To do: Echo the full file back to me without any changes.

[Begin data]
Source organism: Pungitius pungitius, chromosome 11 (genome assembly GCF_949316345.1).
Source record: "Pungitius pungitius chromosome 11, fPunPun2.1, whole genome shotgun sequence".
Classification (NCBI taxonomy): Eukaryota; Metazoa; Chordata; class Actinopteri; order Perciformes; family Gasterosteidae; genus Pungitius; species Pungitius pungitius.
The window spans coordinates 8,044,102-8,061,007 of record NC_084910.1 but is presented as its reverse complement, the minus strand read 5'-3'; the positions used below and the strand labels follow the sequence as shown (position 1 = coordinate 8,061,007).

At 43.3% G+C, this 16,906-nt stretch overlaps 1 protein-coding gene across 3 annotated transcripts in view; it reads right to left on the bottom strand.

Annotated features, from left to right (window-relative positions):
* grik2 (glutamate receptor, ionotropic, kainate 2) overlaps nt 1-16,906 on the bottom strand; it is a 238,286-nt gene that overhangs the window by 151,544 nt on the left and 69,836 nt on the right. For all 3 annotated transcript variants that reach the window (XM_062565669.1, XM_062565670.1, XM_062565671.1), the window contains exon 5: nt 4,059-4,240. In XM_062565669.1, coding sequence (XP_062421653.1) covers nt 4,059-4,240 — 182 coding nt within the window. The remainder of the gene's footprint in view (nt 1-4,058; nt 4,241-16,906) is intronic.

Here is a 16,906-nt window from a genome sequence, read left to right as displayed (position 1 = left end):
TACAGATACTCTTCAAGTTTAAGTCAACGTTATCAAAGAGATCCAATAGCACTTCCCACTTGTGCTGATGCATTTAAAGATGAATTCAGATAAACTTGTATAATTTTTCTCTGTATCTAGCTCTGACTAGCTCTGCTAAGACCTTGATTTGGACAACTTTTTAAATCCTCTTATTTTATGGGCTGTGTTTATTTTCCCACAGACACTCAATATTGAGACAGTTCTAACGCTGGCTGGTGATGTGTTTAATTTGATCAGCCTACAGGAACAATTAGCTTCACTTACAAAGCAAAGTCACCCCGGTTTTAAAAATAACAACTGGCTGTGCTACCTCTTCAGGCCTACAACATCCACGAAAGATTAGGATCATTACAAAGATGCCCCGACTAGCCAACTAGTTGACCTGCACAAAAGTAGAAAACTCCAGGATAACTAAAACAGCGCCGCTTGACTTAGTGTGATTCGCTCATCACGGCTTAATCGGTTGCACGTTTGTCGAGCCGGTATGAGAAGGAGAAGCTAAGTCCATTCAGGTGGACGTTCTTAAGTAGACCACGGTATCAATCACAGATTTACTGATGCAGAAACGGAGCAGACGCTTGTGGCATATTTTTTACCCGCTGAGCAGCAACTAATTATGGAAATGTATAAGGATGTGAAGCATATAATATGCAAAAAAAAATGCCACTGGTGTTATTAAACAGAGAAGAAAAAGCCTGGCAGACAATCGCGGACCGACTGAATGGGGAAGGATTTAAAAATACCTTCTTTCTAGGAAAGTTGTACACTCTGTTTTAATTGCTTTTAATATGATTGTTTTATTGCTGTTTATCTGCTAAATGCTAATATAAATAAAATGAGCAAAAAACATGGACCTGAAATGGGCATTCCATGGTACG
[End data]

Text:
Source organism: Pungitius pungitius, chromosome 11 (genome assembly GCF_949316345.1).
Source record: "Pungitius pungitius chromosome 11, fPunPun2.1, whole genome shotgun sequence".
Classification (NCBI taxonomy): Eukaryota; Metazoa; Chordata; class Actinopteri; order Perciformes; family Gasterosteidae; genus Pungitius; species Pungitius pungitius.
The window spans coordinates 8,044,102-8,061,007 of record NC_084910.1 but is presented as its reverse complement, the minus strand read 5'-3'; the positions used below and the strand labels follow the sequence as shown (position 1 = coordinate 8,061,007).

At 43.3% G+C, this 16,906-nt stretch overlaps 1 protein-coding gene across 3 annotated transcripts in view; it reads right to left on the bottom strand.

Annotated features, from left to right (window-relative positions):
* grik2 (glutamate receptor, ionotropic, kainate 2) overlaps nt 1-16,906 on the bottom strand; it is a 238,286-nt gene that overhangs the window by 151,544 nt on the left and 69,836 nt on the right. For all 3 annotated transcript variants that reach the window (XM_062565669.1, XM_062565670.1, XM_062565671.1), the window contains exon 5: nt 4,059-4,240. In XM_062565669.1, coding sequence (XP_062421653.1) covers nt 4,059-4,240 — 182 coding nt within the window. The remainder of the gene's footprint in view (nt 1-4,058; nt 4,241-16,906) is intronic.

Here is a 16,906-nt window from a genome sequence, read left to right as displayed (position 1 = left end):
TACAGATACTCTTCAAGTTTAAGTCAACGTTATCAAAGAGATCCAATAGCACTTCCCACTTGTGCTGATGCATTTAAAGATGAATTCAGATAAACTTGTATAATTTTTCTCTGTATCTAGCTCTGACTAGCTCTGCTAAGACCTTGATTTGGACAACTTTTTAAATCCTCTTATTTTATGGGCTGTGTTTATTTTCCCACAGACACTCAATATTGAGACAGTTCTAACGCTGGCTGGTGATGTGTTTAATTTGATCAGCCTACAGGAACAATTAGCTTCACTTACAAAGCAAAGTCACCCCGGTTTTAAAAATAACAACTGGCTGTGCTACCTCTTCAGGCCTACAACATCCACGAAAGATTAGGATCATTACAAAGATGCCCCGACTAGCCAACTAGTTGACCTGCACAAAAGTAGAAAACTCCAGGATAACTAAAACAGCGCCGCTTGACTTAGTGTGATTCGCTCATCACGGCTTAATCGGTTGCACGTTTGTCGAGCCGGTATGAGAAGGAGAAGCTAAGTCCATTCAGGTGGACGTTCTTAAGTAGACCACGGTATCAATCACAGATTTACTGATGCAGAAACGGAGCAGACGCTTGTGGCATATTTTTTACCCGCTGAGCAGCAACTAATTATGGAAATGTATAAGGATGTGAAGCATATAATATGCAAAAAAAAATGCCACTGGTGTTATTAAACAGAGAAGAAAAAGCCTGGCAGACAATCGCGGACCGACTGAATGGGGAAGGATTTAAAAATACCTTCTTTCTAGGAAAGTTGTACACTCTGTTTTAATTGCTTTTAATATGATTGTTTTATTGCTGTTTATCTGCTAAATGCTAATATAAATAAAATGAGCAAAAAACATGGACCTGAAATGGGCATTCCATGGTACG